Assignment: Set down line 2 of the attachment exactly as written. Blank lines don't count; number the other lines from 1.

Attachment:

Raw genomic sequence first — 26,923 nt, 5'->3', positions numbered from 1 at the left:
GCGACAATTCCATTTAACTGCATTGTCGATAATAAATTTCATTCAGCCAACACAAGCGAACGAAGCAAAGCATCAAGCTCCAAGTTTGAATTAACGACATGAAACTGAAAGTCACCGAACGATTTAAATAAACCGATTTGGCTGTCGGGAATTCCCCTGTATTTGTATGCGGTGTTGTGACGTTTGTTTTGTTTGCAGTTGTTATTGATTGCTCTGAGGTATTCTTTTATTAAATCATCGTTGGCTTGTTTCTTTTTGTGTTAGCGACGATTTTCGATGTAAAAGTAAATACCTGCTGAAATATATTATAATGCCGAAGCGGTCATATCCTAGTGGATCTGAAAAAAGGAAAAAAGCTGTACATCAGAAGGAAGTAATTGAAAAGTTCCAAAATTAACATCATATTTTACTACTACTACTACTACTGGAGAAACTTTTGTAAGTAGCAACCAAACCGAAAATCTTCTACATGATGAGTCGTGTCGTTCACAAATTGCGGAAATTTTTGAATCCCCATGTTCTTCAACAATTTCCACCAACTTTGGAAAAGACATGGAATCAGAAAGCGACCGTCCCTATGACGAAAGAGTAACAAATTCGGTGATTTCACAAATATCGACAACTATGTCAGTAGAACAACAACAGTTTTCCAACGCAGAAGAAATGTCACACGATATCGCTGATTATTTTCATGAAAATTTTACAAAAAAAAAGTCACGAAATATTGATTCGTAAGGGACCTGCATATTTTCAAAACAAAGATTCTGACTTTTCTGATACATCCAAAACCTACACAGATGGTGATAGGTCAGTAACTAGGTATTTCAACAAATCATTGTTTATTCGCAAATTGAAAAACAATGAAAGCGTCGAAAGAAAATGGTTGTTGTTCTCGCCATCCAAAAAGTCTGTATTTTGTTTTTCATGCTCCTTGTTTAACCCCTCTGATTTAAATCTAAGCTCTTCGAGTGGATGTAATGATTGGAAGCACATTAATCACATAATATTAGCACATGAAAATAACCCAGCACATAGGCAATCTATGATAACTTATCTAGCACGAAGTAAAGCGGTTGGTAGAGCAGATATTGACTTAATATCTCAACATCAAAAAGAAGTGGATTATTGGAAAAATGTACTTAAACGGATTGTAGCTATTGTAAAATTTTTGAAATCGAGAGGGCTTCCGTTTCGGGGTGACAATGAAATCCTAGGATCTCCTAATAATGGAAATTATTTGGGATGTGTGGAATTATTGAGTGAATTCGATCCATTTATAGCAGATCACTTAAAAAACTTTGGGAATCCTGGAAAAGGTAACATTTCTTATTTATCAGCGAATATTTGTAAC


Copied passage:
GCGACAATTCCATTTAACTGCATTGTCGATAATAAATTTCATTCAGCCAACACAAGCGAACGAAGCAAAGCATCAAGCTCCAAGTTTGAATTAACGACATGAAACTGAAAGTCACCGAACGATTTAAATAAACCGATTTGGCTGTCGGGAATTCCCCTGTATTTGTATGCGGTGTTGTGACGTTTGTTTTGTTTGCAGTTGTTATTGATTGCTCTGAGGTATTCTTTTATTAAATCATCGTTGGCTTGTTTCTTTTTGTGTTAGCGACGATTTTCGATGTAAAAGTAAATACCTGCTGAAATATATTATAATGCCGAAGCGGTCATATCCTAGTGGATCTGAAAAAAGGAAAAAAGCTGTACATCAGAAGGAAGTAATTGAAAAGTTCCAAAATTAACATCATATTTTACTACTACTACTACTACTGGAGAAACTTTTGTAAGTAGCAACCAAACCGAAAATCTTCTACATGATGAGTCGTGTCGTTCACAAATTGCGGAAATTTTTGAATCCCCATGTTCTTCAACAATTTCCACCAACTTTGGAAAAGACATGGAATCAGAAAGCGACCGTCCCTATGACGAAAGAGTAACAAATTCGGTGATTTCACAAATATCGACAACTATGTCAGTAGAACAACAACAGTTTTCCAACGCAGAAGAAATGTCACACGATATCGCTGATTATTTTCATGAAAATTTTACAAAAAAAAAGTCACGAAATATTGATTCGTAAGGGACCTGCATATTTTCAAAACAAAGATTCTGACTTTTCTGATACATCCAAAACCTACACAGATGGTGATAGGTCAGTAACTAGGTATTTCAACAAATCATTGTTTATTCGCAAATTGAAAAACAATGAAAGCGTCGAAAGAAAATGGTTGTTGTTCTCGCCATCCAAAAAGTCTGTATTTTGTTTTTCATGCTCCTTGTTTAACCCCTCTGATTTAAATCTAAGCTCTTCGAGTGGATGTAATGATTGGAAGCACATTAATCACATAATATTAGCACATGAAAATAACCCAGCACATAGGCAATCTATGATAACTTATCTAGCACGAAGTAAAGCGGTTGGTAGAGCAGATATTGACTTAATATCTCAACATCAAAAAGAAGTGGATTATTGGAAAAATGTACTTAAACGGATTGTAGCTATTGTAAAATTTTTGAAATCGAGAGGGCTTCCGTTTCGGGGTGACAATGAAATCCTAGGATCTCCTAATAATGGAAATTATTTGGGATGTGTGGAATTATTGAGTGAATTCGATCCATTTATAGCAGATCACTTAAAAAACTTTGGGAATCCTGGAAAAGGTAACATTTCTTATTTATCAGCGAATATTTGTAAC